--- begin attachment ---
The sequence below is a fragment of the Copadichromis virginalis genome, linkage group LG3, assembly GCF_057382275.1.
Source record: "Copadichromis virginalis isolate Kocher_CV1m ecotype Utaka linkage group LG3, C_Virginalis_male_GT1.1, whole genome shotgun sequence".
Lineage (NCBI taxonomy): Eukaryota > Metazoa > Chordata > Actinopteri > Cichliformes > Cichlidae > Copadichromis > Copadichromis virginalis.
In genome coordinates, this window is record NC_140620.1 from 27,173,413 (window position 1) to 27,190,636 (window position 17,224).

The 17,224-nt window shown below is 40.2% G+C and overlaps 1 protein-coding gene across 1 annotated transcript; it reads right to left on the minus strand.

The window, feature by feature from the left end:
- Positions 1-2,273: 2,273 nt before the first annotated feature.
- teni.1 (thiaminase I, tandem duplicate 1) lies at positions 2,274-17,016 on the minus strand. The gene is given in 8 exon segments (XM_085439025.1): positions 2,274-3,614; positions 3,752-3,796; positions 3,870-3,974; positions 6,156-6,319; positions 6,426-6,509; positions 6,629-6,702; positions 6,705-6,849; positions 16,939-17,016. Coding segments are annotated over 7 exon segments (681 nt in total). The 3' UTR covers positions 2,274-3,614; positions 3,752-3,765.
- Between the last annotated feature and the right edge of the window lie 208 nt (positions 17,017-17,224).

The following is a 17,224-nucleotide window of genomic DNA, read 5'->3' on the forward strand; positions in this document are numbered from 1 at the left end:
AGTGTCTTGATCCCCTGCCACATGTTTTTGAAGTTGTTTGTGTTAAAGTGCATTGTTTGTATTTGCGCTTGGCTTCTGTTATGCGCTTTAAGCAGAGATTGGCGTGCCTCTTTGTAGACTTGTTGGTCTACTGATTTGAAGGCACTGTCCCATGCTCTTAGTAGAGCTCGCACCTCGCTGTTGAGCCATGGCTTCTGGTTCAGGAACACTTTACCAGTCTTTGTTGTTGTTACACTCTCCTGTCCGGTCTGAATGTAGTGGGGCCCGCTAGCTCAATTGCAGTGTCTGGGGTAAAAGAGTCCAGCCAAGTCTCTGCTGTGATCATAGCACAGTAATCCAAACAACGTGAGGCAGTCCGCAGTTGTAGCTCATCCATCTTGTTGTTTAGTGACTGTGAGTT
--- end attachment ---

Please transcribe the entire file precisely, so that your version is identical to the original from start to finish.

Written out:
The sequence below is a fragment of the Copadichromis virginalis genome, linkage group LG3, assembly GCF_057382275.1.
Source record: "Copadichromis virginalis isolate Kocher_CV1m ecotype Utaka linkage group LG3, C_Virginalis_male_GT1.1, whole genome shotgun sequence".
Lineage (NCBI taxonomy): Eukaryota > Metazoa > Chordata > Actinopteri > Cichliformes > Cichlidae > Copadichromis > Copadichromis virginalis.
In genome coordinates, this window is record NC_140620.1 from 27,173,413 (window position 1) to 27,190,636 (window position 17,224).

The 17,224-nt window shown below is 40.2% G+C and overlaps 1 protein-coding gene across 1 annotated transcript; it reads right to left on the minus strand.

The window, feature by feature from the left end:
- Positions 1-2,273: 2,273 nt before the first annotated feature.
- teni.1 (thiaminase I, tandem duplicate 1) lies at positions 2,274-17,016 on the minus strand. The gene is given in 8 exon segments (XM_085439025.1): positions 2,274-3,614; positions 3,752-3,796; positions 3,870-3,974; positions 6,156-6,319; positions 6,426-6,509; positions 6,629-6,702; positions 6,705-6,849; positions 16,939-17,016. Coding segments are annotated over 7 exon segments (681 nt in total). The 3' UTR covers positions 2,274-3,614; positions 3,752-3,765.
- Between the last annotated feature and the right edge of the window lie 208 nt (positions 17,017-17,224).

The following is a 17,224-nucleotide window of genomic DNA, read 5'->3' on the forward strand; positions in this document are numbered from 1 at the left end:
AGTGTCTTGATCCCCTGCCACATGTTTTTGAAGTTGTTTGTGTTAAAGTGCATTGTTTGTATTTGCGCTTGGCTTCTGTTATGCGCTTTAAGCAGAGATTGGCGTGCCTCTTTGTAGACTTGTTGGTCTACTGATTTGAAGGCACTGTCCCATGCTCTTAGTAGAGCTCGCACCTCGCTGTTGAGCCATGGCTTCTGGTTCAGGAACACTTTACCAGTCTTTGTTGTTGTTACACTCTCCTGTCCGGTCTGAATGTAGTGGGGCCCGCTAGCTCAATTGCAGTGTCTGGGGTAAAAGAGTCCAGCCAAGTCTCTGCTGTGATCATAGCACAGTAATCCAAACAACGTGAGGCAGTCCGCAGTTGTAGCTCATCCATCTTGTTGTTTAGTGACTGTGAGTT